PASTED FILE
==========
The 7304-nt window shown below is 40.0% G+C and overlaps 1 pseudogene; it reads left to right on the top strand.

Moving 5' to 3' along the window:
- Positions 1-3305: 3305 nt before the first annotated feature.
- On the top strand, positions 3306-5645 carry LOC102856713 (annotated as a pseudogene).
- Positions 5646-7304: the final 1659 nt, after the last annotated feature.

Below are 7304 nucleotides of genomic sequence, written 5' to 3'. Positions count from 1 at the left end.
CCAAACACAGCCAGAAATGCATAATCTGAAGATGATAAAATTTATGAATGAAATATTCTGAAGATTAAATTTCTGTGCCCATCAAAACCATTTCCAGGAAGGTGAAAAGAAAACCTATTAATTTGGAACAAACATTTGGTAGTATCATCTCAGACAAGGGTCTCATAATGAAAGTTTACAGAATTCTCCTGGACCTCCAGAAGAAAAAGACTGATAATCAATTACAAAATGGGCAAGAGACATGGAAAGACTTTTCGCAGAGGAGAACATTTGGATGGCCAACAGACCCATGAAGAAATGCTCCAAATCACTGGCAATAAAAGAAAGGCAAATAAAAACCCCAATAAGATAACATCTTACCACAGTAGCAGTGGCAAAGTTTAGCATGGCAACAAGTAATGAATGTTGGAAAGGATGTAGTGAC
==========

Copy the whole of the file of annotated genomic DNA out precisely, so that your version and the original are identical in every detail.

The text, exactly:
The 7304-nt window shown below is 40.0% G+C and overlaps 1 pseudogene; it reads left to right on the top strand.

Moving 5' to 3' along the window:
- Positions 1-3305: 3305 nt before the first annotated feature.
- On the top strand, positions 3306-5645 carry LOC102856713 (annotated as a pseudogene).
- Positions 5646-7304: the final 1659 nt, after the last annotated feature.

Below are 7304 nucleotides of genomic sequence, written 5' to 3'. Positions count from 1 at the left end.
CCAAACACAGCCAGAAATGCATAATCTGAAGATGATAAAATTTATGAATGAAATATTCTGAAGATTAAATTTCTGTGCCCATCAAAACCATTTCCAGGAAGGTGAAAAGAAAACCTATTAATTTGGAACAAACATTTGGTAGTATCATCTCAGACAAGGGTCTCATAATGAAAGTTTACAGAATTCTCCTGGACCTCCAGAAGAAAAAGACTGATAATCAATTACAAAATGGGCAAGAGACATGGAAAGACTTTTCGCAGAGGAGAACATTTGGATGGCCAACAGACCCATGAAGAAATGCTCCAAATCACTGGCAATAAAAGAAAGGCAAATAAAAACCCCAATAAGATAACATCTTACCACAGTAGCAGTGGCAAAGTTTAGCATGGCAACAAGTAATGAATGTTGGAAAGGATGTAGTGAC